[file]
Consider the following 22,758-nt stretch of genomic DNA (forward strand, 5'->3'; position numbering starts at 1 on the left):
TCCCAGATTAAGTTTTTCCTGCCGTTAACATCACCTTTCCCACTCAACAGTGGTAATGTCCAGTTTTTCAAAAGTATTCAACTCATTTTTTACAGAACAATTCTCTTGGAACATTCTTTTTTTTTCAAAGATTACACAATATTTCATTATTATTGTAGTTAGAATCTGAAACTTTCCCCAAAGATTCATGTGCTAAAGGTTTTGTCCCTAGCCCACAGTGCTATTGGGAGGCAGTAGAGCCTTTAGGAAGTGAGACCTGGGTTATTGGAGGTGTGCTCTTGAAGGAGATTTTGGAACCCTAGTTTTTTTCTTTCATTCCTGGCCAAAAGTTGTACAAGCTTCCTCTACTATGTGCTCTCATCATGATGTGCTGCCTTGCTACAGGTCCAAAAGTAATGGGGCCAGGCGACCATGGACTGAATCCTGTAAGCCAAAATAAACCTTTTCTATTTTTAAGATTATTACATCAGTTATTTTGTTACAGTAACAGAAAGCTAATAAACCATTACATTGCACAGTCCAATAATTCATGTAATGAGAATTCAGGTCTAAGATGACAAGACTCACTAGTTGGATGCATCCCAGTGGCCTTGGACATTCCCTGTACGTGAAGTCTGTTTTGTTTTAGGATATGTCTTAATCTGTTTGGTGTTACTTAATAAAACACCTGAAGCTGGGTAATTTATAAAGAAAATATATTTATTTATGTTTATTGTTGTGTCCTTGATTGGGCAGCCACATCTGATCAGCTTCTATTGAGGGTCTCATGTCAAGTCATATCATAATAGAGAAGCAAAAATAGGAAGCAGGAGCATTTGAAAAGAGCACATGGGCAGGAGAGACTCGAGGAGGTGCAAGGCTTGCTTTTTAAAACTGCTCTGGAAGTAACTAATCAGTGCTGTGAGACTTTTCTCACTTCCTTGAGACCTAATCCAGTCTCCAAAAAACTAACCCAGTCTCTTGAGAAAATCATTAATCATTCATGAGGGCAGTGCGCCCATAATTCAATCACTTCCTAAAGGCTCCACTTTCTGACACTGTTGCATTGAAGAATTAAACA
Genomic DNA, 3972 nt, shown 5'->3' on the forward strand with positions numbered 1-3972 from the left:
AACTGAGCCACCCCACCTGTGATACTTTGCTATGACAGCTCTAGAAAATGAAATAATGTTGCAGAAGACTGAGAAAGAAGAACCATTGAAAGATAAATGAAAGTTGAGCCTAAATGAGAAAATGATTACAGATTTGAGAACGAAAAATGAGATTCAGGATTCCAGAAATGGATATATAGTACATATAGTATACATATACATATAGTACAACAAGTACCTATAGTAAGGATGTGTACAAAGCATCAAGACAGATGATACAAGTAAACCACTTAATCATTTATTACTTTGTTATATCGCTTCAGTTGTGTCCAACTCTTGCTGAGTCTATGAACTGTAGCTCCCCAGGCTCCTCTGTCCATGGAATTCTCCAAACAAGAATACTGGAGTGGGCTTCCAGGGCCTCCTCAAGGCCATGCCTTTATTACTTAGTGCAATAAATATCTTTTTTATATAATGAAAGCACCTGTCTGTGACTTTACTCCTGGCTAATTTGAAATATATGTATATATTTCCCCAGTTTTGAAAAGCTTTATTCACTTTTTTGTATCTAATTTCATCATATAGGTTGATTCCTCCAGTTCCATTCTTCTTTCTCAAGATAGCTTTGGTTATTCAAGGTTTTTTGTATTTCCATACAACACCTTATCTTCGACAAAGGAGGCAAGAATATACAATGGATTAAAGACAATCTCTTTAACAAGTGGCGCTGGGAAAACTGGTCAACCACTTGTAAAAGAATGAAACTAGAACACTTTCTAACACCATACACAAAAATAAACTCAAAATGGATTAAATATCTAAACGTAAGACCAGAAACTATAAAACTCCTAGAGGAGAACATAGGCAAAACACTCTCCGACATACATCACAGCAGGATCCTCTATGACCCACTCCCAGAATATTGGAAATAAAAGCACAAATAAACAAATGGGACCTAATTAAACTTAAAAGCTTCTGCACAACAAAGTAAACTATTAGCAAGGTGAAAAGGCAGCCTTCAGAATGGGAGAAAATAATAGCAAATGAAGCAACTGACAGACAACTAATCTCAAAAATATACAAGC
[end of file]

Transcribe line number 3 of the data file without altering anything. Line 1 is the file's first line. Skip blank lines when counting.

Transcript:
Genomic DNA, 3972 nt, shown 5'->3' on the forward strand with positions numbered 1-3972 from the left: